In December 2002, two Afghan prisoners, Dilawar and Habibullah, were found dead in their cells days after they had been brought to the U.S.-run Bagram detention facility in Afghanistan. They had been shackled by their wrists to the ceiling and severely beaten, one had been "pulpified" by blows by U.S. guards, according to a military medical examiner.
A U.S. army spokesman in Afghanistan told the media at the time that the men had died of “natural causes“. But an army probe later found that the attacks on Dilawar, a 22-year-old taxi driver, were so sever that "even if he had survived, both legs would have had to be amputated." The military report also stated that the death of 30-year-old Habibullah was attributed to a “blunt force injury“, in addition to a blood clot in the lung.
The CBS News program, "60 Minutes", examined the brutal deaths of the two prisoners. The program‘s correspondent, Scott Pelley, interviewed retired Army Colonel Lawrence Wilkerson, who was appointed chief of staff by Secretary of State Colin Powell in 2002, during George W. Bush’s first Administration. Willie Brand, a soldier convicted of assault and maiming in the deaths of the two prisoners, and his commanding officer, Capt. Christopher Beiring, were also interviewed in the program.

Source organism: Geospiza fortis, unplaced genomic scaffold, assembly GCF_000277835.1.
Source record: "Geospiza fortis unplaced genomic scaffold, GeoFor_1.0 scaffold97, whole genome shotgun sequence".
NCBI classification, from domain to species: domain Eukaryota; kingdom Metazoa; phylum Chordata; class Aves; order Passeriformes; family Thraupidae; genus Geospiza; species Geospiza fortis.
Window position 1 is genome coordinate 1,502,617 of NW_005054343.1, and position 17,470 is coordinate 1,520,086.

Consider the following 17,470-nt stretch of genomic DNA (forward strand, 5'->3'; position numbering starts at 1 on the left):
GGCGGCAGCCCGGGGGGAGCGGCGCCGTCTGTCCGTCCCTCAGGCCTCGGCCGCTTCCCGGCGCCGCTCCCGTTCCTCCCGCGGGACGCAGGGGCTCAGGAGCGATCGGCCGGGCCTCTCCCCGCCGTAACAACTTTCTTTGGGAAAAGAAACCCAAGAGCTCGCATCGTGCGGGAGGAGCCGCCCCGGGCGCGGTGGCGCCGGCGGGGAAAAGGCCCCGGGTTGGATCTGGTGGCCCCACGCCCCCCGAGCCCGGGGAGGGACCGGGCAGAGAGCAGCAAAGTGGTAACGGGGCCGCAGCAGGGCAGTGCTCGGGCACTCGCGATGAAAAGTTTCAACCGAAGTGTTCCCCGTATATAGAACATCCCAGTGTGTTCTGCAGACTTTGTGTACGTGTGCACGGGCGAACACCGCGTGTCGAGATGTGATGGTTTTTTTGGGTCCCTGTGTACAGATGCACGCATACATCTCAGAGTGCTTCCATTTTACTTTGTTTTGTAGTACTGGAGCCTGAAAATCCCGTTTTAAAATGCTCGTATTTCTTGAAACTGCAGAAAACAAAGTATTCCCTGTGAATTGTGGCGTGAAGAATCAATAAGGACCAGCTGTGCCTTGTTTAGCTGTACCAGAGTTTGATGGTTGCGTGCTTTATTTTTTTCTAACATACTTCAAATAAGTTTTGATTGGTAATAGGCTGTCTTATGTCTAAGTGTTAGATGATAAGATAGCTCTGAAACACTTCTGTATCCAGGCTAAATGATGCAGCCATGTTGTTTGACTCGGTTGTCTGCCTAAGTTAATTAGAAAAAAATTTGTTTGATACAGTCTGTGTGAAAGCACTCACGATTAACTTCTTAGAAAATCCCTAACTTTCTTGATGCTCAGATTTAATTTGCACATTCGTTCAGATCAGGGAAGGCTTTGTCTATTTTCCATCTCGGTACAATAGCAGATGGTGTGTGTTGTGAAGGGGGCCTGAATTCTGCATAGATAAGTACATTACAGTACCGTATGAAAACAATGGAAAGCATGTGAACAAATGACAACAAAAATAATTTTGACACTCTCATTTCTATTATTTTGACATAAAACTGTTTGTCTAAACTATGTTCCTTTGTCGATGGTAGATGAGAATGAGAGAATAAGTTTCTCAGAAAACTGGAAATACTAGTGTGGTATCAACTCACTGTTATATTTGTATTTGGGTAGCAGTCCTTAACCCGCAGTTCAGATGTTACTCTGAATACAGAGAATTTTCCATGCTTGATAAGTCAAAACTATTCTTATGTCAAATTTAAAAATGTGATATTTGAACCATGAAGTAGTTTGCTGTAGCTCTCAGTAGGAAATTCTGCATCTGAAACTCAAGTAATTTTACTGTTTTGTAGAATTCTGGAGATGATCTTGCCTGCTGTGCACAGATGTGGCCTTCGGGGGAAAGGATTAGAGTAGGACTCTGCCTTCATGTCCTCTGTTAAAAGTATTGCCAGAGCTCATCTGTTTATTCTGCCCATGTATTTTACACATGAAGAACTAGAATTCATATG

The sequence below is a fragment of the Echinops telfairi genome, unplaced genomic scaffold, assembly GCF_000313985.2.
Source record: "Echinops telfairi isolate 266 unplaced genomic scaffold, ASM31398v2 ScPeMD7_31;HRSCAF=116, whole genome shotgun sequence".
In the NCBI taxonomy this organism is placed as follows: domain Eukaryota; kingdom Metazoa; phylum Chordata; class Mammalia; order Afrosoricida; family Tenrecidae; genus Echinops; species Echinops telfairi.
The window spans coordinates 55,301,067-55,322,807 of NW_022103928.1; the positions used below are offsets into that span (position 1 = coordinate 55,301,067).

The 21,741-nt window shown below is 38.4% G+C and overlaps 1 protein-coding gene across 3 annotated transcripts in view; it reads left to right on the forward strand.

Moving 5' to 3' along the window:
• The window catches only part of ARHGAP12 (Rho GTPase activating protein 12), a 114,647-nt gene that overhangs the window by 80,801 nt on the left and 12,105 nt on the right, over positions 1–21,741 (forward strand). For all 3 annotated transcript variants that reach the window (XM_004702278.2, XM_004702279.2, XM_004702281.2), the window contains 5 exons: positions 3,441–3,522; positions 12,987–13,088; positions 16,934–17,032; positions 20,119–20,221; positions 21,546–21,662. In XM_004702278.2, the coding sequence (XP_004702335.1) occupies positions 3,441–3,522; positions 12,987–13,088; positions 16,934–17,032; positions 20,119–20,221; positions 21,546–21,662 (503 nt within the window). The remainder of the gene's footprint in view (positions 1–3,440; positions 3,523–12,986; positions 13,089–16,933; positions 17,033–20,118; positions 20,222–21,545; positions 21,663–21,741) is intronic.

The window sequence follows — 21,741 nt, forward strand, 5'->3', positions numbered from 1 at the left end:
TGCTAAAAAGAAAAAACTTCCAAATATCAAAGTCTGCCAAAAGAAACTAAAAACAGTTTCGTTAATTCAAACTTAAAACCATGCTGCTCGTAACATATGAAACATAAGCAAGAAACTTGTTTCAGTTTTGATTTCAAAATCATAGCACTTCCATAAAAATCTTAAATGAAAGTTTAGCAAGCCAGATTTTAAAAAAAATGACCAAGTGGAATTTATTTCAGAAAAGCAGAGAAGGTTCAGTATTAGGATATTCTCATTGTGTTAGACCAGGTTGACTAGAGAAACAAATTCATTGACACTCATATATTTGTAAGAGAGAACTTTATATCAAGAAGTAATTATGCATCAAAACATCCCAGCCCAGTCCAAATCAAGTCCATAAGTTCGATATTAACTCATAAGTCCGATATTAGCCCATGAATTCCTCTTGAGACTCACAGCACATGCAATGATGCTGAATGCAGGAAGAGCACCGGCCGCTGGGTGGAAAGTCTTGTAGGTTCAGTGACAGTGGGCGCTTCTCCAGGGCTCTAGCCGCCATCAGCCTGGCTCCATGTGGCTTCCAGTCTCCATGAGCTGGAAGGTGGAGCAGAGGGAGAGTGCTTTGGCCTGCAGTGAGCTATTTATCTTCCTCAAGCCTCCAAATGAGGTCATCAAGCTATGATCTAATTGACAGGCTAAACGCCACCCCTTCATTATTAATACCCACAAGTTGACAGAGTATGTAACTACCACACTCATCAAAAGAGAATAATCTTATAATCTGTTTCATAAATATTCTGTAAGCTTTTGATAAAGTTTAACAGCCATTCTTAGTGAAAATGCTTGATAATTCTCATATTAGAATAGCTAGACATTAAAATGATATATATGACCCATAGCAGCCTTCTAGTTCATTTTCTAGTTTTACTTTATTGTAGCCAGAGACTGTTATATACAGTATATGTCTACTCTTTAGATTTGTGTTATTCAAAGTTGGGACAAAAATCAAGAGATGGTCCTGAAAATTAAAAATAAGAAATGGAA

Wilkerson told "60 Minutes" the he could "smell" a cover-up and was asked by Powell to find out how U.S. soldiers had come to use torture. "I was developing the picture as to how this all got started in the first place, and that alarmed me as much as the abuse itself because it looked like authorization for the abuse went to the very top of the United States government," he said.
President Bush’s February 2002 directive stating that the Geneva Conventions did not apply to al-Qaeda or Taliban fighters led to pervasive torture in Afghanistan, Iraq and Guantanamo Bay in Cuba.
According to Wilkerson, the U.S. army chose to ignore the Geneva Conventions when it issued new rules for interrogation in Iraq and Afghanistan. "That essentially says to the troops at the bottom of the rung that you have a new game," he said. “You can use the methods that aren’t in accordance with Geneva. You can use methods that are other than when you’ve been taught, trained and told you could use. That . . . is an invitation, a license to go beyond that, especially when you’re also putting on them tremendous pressure to produce intelligence."
U.S. interrogators discovered that Dilawar was innocent before he died. According to CBS News, the cab driver had been detained only because he was at the wrong place at the wrong time. "And so we killed an innocent man, and that’s something else that got me as I went through this, got me very concerned as to not just what we are doing to perhaps al-Qaeda or al-Qaeda-like terrorists or even insurgents when we come to Iraq, but what we’re doing to innocents," Wilkerson said.